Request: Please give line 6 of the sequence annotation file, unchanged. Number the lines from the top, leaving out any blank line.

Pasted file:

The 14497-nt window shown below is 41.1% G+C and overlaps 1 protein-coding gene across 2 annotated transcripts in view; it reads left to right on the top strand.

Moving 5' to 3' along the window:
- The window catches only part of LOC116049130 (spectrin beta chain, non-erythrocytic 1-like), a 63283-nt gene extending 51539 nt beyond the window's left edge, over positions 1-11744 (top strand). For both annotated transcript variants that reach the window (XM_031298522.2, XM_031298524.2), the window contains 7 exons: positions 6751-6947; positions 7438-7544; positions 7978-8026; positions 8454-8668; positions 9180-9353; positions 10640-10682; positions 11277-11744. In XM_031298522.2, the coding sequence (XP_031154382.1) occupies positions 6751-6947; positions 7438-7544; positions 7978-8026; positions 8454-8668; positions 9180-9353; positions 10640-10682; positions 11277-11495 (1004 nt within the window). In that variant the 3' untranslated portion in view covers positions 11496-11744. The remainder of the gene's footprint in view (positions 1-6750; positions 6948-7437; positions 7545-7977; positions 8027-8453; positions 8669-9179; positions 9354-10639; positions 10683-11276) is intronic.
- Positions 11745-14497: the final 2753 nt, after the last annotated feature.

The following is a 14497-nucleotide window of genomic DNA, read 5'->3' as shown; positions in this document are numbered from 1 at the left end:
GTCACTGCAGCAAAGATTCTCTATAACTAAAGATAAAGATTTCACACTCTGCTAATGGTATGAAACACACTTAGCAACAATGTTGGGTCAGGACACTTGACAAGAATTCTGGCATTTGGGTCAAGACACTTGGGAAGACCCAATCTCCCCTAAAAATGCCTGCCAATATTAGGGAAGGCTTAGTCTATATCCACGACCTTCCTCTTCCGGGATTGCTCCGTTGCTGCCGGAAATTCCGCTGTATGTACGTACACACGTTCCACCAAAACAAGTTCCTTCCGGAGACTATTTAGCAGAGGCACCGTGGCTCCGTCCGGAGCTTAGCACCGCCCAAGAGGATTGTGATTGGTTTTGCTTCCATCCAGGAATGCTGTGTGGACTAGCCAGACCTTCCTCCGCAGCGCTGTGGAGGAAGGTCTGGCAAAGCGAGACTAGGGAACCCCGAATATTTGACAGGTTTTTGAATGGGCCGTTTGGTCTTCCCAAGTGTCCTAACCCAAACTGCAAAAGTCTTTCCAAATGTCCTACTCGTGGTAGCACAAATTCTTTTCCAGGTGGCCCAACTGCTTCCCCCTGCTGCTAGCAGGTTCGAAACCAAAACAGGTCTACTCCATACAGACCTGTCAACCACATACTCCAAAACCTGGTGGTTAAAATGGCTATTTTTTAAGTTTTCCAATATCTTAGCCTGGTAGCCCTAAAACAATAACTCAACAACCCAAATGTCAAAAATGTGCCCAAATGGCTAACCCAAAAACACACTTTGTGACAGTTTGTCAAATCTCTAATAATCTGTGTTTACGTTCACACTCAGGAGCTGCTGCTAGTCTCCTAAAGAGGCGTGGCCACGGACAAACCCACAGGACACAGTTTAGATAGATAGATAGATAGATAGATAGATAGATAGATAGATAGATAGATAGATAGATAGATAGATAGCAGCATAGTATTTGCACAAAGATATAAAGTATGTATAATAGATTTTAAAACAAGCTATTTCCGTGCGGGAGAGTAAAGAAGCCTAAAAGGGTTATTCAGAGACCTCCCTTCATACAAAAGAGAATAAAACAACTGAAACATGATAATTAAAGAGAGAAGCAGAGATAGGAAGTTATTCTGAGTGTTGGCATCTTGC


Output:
GTCACTGCAGCAAAGATTCTCTATAACTAAAGATAAAGATTTCACACTCTGCTAATGGTATGAAACACACTTAGCAACAATGTTGGGTCAGGACACTTGACAAGAATTCTGGCATTTGGGTCAAGACACTTGGGAAGACCCAATCTCCCCTAAAAATGCCTGCCAATATTAGGGAAGGCTTAGTCTATATCCACGACCTTCCTCTTCCGGGATTGCTCCGTTGCTGCCGGAAATTCCGCTGTATGTACGTACACACGTTCCACCAAAACAAGTTCCTTCCGGAGACTATTTAGCAGAGGCACCGTGGCTCCGTCCGGAGCTTAGCACCGCCCAAGAGGATTGTGATTGGTTTTGCTTCCATCCAGGAATGCTGTGTGGACTAGCCAGACCTTCCTCCGCAGCGCTGTGGAGGAAGGTCTGGCAAAGCGAGACTAGGGAACCCCGAATATTTGACAGGTTTTTGAATGGGCCGTTTGGTCTTCCCAAGTGTCCTAACCCAAACTGCAAAAGTCTTTCCAAATGTCCTACTCGTGGTAGCACAAATTCTTTTCCAGGTGGCCCAACTGCTTCCCCCTGCTGCTAGCAGGTTCGAAACCAAAACAGGTCTACTCCATACAGACCTGTCAACCACATACTCCAAAACCTGGTGGTTAAAATGGCTATTTTTTAAGTTTTCCAATATCTTAGCCTGGTAGCCCTAAAACAATAACTCAACAACCCAAATGTCAAAAATGTGCCCAAATGGCTAACCCAAAAACACACTTTGTGACAGTTTGTCAAATCTCTAATAATCTGTGTTTACGTTCACACTCAGGAGCTGCTGCTAGTCTCCTAAAGAGGCGTGGCCACGGACAAACCCACAGGACACAGTTTAGATAGATAGATAGATAGATAGATAGATAGATAGATAGATAGATAGATAGATAGATAGATAGATAGCAGCATAGTATTTGCACAAAGATATAAAGTATGTATAATAGATTTTAAAACAAGCTATTTCCGTGCGGGAGAGTAAAGAAGCCTAAAAGGGTTATTCAGAGACCTCCCTTCATACAAAAGAGAATAAAACAACTGAAACATGATAATTAAAGAGAGAAGCAGAGATAGGAAGTTATTCTGAGTGTTGGCATCTTGC